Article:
It was just that nobody was sure whether the jubilant Irishman was in party mode – or just trying to calm his nerves after an epic, nail-biting final against Nathan Barbieri that was decided on the first extra hole.

The match had ebbed and flowed with some largely wonderful golf on the pristine Woodlands layout.

But as entertaining as the combined 17 birdies of a quality final were, the match really came to life in the final hour when Barbieri fought back from four down with 10 holes to play to force an extra hole.

The emerging New South Welshman, who played extra holes in the Round of 32 and won his semi-final after being three down with five to play, again showed incredible pluck.

Purcell is the first Irish Australian amateur champion in tournament history. PHOTO: Kirsty Wrice/Golf Australia.

Barbieri’s fight was typified when, still two down as he walked to the 35th, drilled his tee shot to within one and a half metre, then roared as he walked his birdie putt to keep the match alive.

The drama then intensified when, from the right rough, Purcell’s second to the par-five 36th hole raced across the fairway and up the path next to the clubhouse.

Barbieri suddenly had new life when the Irishman couldn’t scramble par and when he pumped his tee shot down the middle of the 37th, looked as though momentum could carry him home.

But he tugged a 122 metre approach left and his subsequent bump shot down the hill past the pin simply wouldn’t stop in time for an easy return par attempt.

Meanwhile, Purcell, with composure regained, lagged his birdie putt to kick-in range and was conceded his par.

Barbieri stood over his putt, ultimately going to the well once too often for even the cliffhanger gods, and blocked his par try narrowly right.

Purcell was politely mobbed by a horde of Irish fans who’d come to watch him play, becoming the country’s first Australian Amateur champion in the tournament’s storied 125-year history.

And as the prize of exemptions into the Australian Open and Vic Open fields – plus the surprise honorary membership later bestowed on him by the host club – became a reality, the humble youngster was still shocked.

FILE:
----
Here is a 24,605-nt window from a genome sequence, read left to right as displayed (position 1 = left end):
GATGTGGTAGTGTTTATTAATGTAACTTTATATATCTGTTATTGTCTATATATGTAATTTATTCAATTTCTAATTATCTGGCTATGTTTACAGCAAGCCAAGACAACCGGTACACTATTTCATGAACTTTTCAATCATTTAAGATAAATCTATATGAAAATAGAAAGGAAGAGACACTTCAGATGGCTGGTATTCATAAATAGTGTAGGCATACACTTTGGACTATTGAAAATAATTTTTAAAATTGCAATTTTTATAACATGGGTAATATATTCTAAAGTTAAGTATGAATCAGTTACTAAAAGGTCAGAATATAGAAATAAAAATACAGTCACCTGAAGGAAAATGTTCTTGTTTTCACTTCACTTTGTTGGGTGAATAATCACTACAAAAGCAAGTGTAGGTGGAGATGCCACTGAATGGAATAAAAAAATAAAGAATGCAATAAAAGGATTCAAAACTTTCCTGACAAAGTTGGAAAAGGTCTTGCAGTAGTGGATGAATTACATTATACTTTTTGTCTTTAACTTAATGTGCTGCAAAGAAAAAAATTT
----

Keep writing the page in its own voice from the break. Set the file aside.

“The last few holes were a bit edgy, but to cap it off on the playoff hole was nice,” said Purcell, who had his brother Gary on the bag for the final and later had his trophy presentation played live via Facetime to his parents in Dublin.

“Credit to Nathan, he made a couple of great shots when he needed to today and it was pretty tense that last few minutes.

“Funnily enough I was more nervous on the first tee this morning than I was going down the playoff hole – I felt quite comfortable still because I’d been playing well all week.”

Barbieri, a member at Monash Country Club in Sydney and New South Wales state representative, was equal parts proud and devastated.

“He had a putt on nine (the 27th hole) to go five up on me and I just fought … as hard as I could. I couldn’t give any more,” an emotional Barbieri said.

“Fortunately I made a birdie on 17 and 18 (35 and 36) was all mine. Then (in the playoff) I hit a good tee shot but just pulled my second and not in the best place.

“I’m obviously really disappointed, but I’m so proud of myself how I’ve gone this week.”

In the women’s event, Yae Eun (Amy) Hong made it three Korean winners of the Australian Amateur in the past four years, and she did it in style at Woodlands.

Already three-up and playing the 34th hole of a 36-hole final against Japan’s Tsubasa Kajitani, 16-year-old Hong found herself in a difficult spot behind the 16th green. Kajitani, meanwhile, had her ball on the green with a long birdie putt to extend the match.

But Hong, yet another graduate of the incredible South Korean golfing factory, sized up the tricky chip, wedged it into the bank, ran it up on to the green and into the cup for a birdie.

Yae Eun Hong becomes the third Korean winner in four years. PHOTO: Kirsty Wrice/Golf Australia.

It was game over, just like that. The 3&2 victory was her first in a national championship and just her third anywhere, following two wins in her native country.

Afterward, the teenager from Seoul, admitted that she had only hoped to get her match winning chip close to the pin. “I just thought ‘bogey is okay’,” she said. “It was so hard, and it was my first time playing on these tough greens. I just played it and I thought it was very big, but it just went in the hole.’’

Hong has two years of high school remaining, and came to Australia to play the Amateur and the Master of the Amateurs for the experience. She brought her father Tae-Sik along, and he was on her bag today. A former professional golfer who stopped playing at 19, Tae-Sik Hong was in tears after his daughter’s victory.

“I thought: ‘Let’s just play with my Dad’,’’ said Amy Hong. “But I had good scores, made the win so it’s good for everyone.’’

Hong wants to turn professional in a few years. Her favourite player, not surprisingly, is the former World No.1 Sung Hyun Park. “I love her,’’ she said. “I met her at a tournament and I always go in the gallery. She’s the best.”

Ranked 178th in the world before today’s win, Hong had to work hard for the win against the 15-year-old Kajitani.

The Korean was up for most of the day and then put the hammer down with a gorgeous, low spinning wedge to the par-five 15th hole, rolling in the birdie from three metres. Kajitani had also hit it close there, but when she missed her downhill birdie putt, Hong was three-up.

The birdie at the 16th gave her the exclamation point.